Most mothers experience pain on their lower back after delivering through C-section. This pain is as a result of the anaesthesia administered to them on their spinal cord before they go through the surgery.
About three to six hours after the caesarian delivery, the anaesthesia begins to wear off and the skin, muscles, ligaments, and the nerves around their lower back begin to hurt. For most mothers, the pain persists for a week, but on rare occasions, it can last for up to one month.
How to stop the back pain
Take a hot bath
To get rid of the soreness, you can soak in a hot tub or use a heating pad to relieve the pain on the sore area.
You can do yoga and breathing exercises at the comfort of your home to calm your body. You can also take short walks. Stretching for 10 minutes on the floor each day will restore hip and back flexibility. Quick caveat, consult your doctor before you begin exercising as some exercises can rapture your stitches and bring complications.
Maintain a good posture while seating and sleeping
Make sure you seat upright while breastfeeding and have a lot of pillows to support your back. To avoid developing pain on your upper back, bring the baby to your breast rather than bending towards them. To relieve pain on your lower back, use a footrest to elevate your legs.
Make sure the mattress you are sleeping on is level and it is not too soft. You can also use pillows for support.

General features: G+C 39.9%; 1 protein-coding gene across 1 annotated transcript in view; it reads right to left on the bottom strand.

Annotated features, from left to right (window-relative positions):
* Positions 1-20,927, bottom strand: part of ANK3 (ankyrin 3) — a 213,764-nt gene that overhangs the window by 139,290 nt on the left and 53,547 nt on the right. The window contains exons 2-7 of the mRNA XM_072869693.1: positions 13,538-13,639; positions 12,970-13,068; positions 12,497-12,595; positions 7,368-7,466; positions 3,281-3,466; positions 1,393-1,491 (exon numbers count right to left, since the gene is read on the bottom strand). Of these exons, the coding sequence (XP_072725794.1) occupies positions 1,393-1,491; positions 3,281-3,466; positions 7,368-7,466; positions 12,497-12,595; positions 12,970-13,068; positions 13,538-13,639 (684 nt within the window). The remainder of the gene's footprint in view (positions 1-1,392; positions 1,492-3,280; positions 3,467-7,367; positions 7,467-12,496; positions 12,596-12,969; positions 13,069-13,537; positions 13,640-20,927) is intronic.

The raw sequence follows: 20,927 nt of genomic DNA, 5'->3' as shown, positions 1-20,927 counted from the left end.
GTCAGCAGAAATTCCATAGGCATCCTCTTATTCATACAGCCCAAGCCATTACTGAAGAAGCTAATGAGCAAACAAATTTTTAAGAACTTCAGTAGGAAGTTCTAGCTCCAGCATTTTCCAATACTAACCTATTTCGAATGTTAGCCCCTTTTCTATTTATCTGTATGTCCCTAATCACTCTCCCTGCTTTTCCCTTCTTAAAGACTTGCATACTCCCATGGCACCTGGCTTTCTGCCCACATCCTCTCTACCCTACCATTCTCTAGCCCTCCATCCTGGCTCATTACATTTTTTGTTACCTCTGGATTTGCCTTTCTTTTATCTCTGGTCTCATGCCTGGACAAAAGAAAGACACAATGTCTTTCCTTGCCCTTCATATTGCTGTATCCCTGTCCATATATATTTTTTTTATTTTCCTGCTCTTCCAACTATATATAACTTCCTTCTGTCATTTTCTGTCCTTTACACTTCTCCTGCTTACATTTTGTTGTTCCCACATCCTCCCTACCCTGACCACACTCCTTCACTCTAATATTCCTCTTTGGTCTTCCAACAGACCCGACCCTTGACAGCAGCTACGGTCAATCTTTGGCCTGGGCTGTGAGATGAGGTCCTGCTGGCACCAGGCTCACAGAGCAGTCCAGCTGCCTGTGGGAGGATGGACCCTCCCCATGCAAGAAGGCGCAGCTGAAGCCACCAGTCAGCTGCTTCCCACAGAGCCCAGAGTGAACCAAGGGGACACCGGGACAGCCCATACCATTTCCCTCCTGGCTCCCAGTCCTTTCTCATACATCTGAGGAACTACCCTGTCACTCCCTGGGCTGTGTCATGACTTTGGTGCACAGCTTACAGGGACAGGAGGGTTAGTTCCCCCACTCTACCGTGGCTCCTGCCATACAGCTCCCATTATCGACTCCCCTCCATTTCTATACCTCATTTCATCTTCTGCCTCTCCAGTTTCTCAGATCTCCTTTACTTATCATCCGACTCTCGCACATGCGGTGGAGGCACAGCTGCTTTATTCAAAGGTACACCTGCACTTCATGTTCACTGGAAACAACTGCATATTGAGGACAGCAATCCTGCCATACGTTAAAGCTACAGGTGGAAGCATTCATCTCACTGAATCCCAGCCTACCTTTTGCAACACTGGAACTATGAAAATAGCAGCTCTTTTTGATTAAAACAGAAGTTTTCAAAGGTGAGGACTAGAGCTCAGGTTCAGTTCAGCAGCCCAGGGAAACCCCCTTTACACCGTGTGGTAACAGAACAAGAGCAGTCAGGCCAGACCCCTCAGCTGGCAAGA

Get a massage
Go and get a professional massage or ask your partner to perform it on you to relieve the soreness.
- Avoid standing for long periods of time
- Do not bend your waist if you need to pick something on the floor. Instead squat or kneel to avoid straining your back.
- Avoid doing strenuous activities like lifting heavy things.
- Do not carry your baby on your hip as it will put pressure on your back muscles. Use a front pack if you need to carry your baby.
- Do not bend down to lift your child out of their crib. Instead, lie on one side and pull the child towards you.
How to know that it’s serious
You should go and see a doctor if you notice these signs:
- If the back pain goes on after six months.
- If the pain becomes too much and increases gradually.
- If the pain is accompanied by a fever.
- If one or both of your legs become numb.
- You suddenly feel uncoordinated.
- The pain is caused by a trauma such as a fall.